Nokia is laser-focused on imaging as a USP for its Lumia range of smartphones. Every senior Nokia executive I met at the Lumia 925 launch in London last week emphasized on imaging. Yes, Nokia has the best music store out there (you get an annual all you can eat music subscription with the phone) and it has the best offline maps, and yet they kept emphasizing on the camera technology. It was only after sitting with Jo Harlow, Nokia’s executive vice president for smartphone business, did I realize why. Nokia is not content with cramming 41-megapixel cameras into its phones, it is planning to do something insane.
It was only on asking Harlow about the next big challenge for Nokia when it came to smartphone photography did I realize what Nokia’s engineers are attempting to do. “If you look at where imaging is going, computational imaging is an area of exploration. Being able to capture even more data — data you cannot even see with the human eye that you can only see by actually going back to the picture and being able to do things with them,” she said.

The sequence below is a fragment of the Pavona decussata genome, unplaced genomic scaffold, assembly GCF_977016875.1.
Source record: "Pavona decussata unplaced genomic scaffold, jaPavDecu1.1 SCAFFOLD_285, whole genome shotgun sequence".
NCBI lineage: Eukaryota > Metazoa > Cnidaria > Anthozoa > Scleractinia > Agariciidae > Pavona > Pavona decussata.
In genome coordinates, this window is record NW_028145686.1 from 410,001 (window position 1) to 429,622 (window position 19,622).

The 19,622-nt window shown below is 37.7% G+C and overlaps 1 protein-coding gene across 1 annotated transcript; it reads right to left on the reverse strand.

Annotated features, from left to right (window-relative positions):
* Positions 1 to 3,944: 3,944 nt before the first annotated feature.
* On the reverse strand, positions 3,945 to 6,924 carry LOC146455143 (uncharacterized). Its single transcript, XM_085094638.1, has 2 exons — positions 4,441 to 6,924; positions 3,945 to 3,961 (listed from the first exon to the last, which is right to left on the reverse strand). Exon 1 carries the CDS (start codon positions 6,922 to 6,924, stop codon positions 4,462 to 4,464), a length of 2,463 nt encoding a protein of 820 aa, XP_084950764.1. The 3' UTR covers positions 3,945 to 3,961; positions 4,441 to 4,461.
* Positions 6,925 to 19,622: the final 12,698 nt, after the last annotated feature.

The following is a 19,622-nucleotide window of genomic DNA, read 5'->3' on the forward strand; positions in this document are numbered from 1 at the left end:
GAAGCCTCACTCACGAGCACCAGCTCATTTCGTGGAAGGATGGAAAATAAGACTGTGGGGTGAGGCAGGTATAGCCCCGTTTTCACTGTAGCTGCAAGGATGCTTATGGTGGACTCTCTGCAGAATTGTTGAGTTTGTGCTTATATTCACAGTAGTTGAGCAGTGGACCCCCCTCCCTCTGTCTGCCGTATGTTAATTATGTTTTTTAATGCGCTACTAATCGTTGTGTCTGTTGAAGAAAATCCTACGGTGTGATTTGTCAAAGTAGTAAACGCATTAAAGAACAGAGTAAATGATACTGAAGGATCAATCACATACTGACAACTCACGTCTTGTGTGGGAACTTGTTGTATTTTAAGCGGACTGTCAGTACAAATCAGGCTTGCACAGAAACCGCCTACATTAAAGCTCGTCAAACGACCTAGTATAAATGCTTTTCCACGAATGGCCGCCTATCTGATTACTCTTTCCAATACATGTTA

In other words, we are talking about Lytro-like light field photography where users can click a photo without focussing on anything in particular and later play around with the photographs by being able to focus on any part. In other words, photos remain alive long after they have been clicked.
“I think that is a key challenge to bring to a smartphone because computational imaging or computational photography requires computational power. That was one of the limitations in bringing that kind of experiences on a smartphone. Changes in the processing capabilities of smartphones opens it up as an area of exploration,” Harlow explained.
While it might sound audacious, Nokia is going full-steam ahead with its ambition of bringing computational photography to its Lumia smartphones. Nokia has announced it has invested in Pelican Imaging, which has the technology to bring light field cameras into a relatively slimmer smartphone form factor. Even on the chipset front, Qualcomm’s silicon with Adreno 320 GPU already has the capability to support such features.
On the other end of the spectrum, Nokia is also looking closely at India for its Lumia smartphones. “One of the things that we have done with an eye on India is to build out the portfolio and to have flagship devices that create aspiration but to really pay off that aspiration is to have lower end devices. The Lumia 520 is a great example of that. We will continue to push the boundaries of how low we can take Lumia. That’s one thing. Then, of course, there are things that are currently missing. Dual-SIM is an important one and to be really successful in the Indian market. And that’s something on our radar to bring to the portfolio,” Harlow admitted.
You can read my complete interview with Jo Harlow in today’s DNA here.
Disclosure: Nokia sponsored my travel and stay to attend the Lumia 925 launch event.